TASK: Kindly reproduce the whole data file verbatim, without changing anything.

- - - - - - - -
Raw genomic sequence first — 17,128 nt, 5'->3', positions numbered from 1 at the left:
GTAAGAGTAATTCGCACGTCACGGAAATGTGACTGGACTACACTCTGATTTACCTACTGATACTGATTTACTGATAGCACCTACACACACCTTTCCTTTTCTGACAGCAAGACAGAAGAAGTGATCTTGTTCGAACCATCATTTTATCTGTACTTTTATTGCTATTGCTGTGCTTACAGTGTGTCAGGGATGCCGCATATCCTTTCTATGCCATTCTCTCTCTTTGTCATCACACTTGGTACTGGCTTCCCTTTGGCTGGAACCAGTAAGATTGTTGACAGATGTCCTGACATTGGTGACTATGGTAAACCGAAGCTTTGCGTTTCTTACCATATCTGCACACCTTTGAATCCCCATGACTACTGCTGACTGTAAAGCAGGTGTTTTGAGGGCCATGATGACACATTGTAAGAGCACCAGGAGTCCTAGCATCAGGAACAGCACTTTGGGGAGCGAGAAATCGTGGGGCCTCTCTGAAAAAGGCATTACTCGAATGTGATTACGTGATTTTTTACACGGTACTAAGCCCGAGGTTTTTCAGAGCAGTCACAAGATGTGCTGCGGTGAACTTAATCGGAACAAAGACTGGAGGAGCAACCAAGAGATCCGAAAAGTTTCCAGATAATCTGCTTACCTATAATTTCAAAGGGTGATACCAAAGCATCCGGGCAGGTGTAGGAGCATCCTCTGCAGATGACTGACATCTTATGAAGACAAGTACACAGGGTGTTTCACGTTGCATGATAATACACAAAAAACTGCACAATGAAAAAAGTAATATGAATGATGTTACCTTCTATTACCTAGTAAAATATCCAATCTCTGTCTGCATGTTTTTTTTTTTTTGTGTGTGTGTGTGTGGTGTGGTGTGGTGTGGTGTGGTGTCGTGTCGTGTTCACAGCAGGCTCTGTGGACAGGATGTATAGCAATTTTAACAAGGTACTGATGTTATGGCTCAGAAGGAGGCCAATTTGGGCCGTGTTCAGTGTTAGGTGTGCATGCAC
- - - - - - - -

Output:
Raw genomic sequence first — 17,128 nt, 5'->3', positions numbered from 1 at the left:
GTAAGAGTAATTCGCACGTCACGGAAATGTGACTGGACTACACTCTGATTTACCTACTGATACTGATTTACTGATAGCACCTACACACACCTTTCCTTTTCTGACAGCAAGACAGAAGAAGTGATCTTGTTCGAACCATCATTTTATCTGTACTTTTATTGCTATTGCTGTGCTTACAGTGTGTCAGGGATGCCGCATATCCTTTCTATGCCATTCTCTCTCTTTGTCATCACACTTGGTACTGGCTTCCCTTTGGCTGGAACCAGTAAGATTGTTGACAGATGTCCTGACATTGGTGACTATGGTAAACCGAAGCTTTGCGTTTCTTACCATATCTGCACACCTTTGAATCCCCATGACTACTGCTGACTGTAAAGCAGGTGTTTTGAGGGCCATGATGACACATTGTAAGAGCACCAGGAGTCCTAGCATCAGGAACAGCACTTTGGGGAGCGAGAAATCGTGGGGCCTCTCTGAAAAAGGCATTACTCGAATGTGATTACGTGATTTTTTACACGGTACTAAGCCCGAGGTTTTTCAGAGCAGTCACAAGATGTGCTGCGGTGAACTTAATCGGAACAAAGACTGGAGGAGCAACCAAGAGATCCGAAAAGTTTCCAGATAATCTGCTTACCTATAATTTCAAAGGGTGATACCAAAGCATCCGGGCAGGTGTAGGAGCATCCTCTGCAGATGACTGACATCTTATGAAGACAAGTACACAGGGTGTTTCACGTTGCATGATAATACACAAAAAACTGCACAATGAAAAAAGTAATATGAATGATGTTACCTTCTATTACCTAGTAAAATATCCAATCTCTGTCTGCATGTTTTTTTTTTTTTGTGTGTGTGTGTGTGGTGTGGTGTGGTGTGGTGTGGTGTCGTGTCGTGTTCACAGCAGGCTCTGTGGACAGGATGTATAGCAATTTTAACAAGGTACTGATGTTATGGCTCAGAAGGAGGCCAATTTGGGCCGTGTTCAGTGTTAGGTGTGCATGCAC